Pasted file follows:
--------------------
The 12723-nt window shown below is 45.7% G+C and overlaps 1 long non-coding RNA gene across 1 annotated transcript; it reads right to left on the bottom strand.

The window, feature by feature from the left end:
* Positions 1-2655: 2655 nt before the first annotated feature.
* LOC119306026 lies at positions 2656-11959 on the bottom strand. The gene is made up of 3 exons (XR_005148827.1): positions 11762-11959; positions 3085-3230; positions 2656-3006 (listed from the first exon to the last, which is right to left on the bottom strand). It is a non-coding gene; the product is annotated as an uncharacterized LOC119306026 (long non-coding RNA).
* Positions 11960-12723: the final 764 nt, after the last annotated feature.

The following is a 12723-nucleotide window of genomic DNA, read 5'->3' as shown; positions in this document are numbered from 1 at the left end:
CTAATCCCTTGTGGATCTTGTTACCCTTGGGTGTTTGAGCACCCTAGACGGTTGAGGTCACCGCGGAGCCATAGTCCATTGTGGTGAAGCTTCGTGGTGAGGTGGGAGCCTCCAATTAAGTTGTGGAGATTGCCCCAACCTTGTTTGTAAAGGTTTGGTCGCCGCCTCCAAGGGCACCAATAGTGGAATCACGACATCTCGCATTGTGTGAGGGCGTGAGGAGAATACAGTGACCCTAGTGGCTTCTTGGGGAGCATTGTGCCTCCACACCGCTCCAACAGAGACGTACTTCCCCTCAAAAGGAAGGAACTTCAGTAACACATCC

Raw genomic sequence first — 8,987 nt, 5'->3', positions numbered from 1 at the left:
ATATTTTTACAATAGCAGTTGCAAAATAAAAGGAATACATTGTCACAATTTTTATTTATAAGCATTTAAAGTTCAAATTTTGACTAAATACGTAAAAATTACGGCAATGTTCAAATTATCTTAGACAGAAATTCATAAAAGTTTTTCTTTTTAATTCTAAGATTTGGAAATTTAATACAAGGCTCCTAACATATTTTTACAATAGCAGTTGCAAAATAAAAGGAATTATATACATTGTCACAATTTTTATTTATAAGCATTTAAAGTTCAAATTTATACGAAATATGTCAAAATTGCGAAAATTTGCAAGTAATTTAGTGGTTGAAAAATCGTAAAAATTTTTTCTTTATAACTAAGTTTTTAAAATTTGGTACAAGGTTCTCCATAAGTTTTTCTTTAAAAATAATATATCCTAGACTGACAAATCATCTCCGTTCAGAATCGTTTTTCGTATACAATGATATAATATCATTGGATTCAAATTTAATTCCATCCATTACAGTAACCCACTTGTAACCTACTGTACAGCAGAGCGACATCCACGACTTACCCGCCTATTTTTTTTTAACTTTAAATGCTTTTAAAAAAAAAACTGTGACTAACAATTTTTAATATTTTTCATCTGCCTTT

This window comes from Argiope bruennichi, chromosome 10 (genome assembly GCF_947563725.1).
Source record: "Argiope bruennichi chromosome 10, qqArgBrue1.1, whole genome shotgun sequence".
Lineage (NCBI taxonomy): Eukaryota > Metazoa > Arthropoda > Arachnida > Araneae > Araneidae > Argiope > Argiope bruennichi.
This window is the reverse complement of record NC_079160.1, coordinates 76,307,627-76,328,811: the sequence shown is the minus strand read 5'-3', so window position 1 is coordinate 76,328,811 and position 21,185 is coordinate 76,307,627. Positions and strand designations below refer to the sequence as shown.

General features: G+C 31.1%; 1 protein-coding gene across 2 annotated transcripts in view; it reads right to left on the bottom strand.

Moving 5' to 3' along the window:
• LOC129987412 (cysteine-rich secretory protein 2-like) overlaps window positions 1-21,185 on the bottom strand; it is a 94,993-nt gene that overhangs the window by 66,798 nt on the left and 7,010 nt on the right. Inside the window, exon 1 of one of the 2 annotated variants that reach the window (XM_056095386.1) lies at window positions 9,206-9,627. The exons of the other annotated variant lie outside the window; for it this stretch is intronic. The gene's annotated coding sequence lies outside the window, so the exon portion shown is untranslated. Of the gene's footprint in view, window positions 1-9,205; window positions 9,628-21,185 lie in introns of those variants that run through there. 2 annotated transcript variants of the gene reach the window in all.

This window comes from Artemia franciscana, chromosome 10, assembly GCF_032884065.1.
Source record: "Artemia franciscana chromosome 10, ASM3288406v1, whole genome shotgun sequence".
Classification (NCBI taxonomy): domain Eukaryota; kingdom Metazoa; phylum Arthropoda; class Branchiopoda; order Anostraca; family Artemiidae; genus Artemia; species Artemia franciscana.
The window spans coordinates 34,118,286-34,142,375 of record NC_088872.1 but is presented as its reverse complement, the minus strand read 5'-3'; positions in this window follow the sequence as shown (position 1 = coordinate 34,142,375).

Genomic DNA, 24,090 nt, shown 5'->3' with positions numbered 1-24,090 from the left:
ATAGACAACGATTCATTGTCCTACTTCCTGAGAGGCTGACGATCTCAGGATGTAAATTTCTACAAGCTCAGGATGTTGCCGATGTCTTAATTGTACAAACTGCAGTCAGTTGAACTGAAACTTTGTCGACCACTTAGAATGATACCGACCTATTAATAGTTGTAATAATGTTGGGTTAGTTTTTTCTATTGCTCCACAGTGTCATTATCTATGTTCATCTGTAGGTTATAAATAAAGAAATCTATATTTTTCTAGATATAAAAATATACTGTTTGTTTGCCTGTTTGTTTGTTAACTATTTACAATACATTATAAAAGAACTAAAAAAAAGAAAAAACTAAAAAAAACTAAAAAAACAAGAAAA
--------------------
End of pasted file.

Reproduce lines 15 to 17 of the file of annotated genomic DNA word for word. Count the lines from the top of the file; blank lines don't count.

Moving 5' to 3' along the window:
• LOC129987412 (cysteine-rich secretory protein 2-like) overlaps window positions 1-21,185 on the bottom strand; it is a 94,993-nt gene that overhangs the window by 66,798 nt on the left and 7,010 nt on the right. Inside the window, exon 1 of one of the 2 annotated variants that reach the window (XM_056095386.1) lies at window positions 9,206-9,627. The exons of the other annotated variant lie outside the window; for it this stretch is intronic. The gene's annotated coding sequence lies outside the window, so the exon portion shown is untranslated. Of the gene's footprint in view, window positions 1-9,205; window positions 9,628-21,185 lie in introns of those variants that run through there. 2 annotated transcript variants of the gene reach the window in all.

This window comes from Artemia franciscana, chromosome 10, assembly GCF_032884065.1.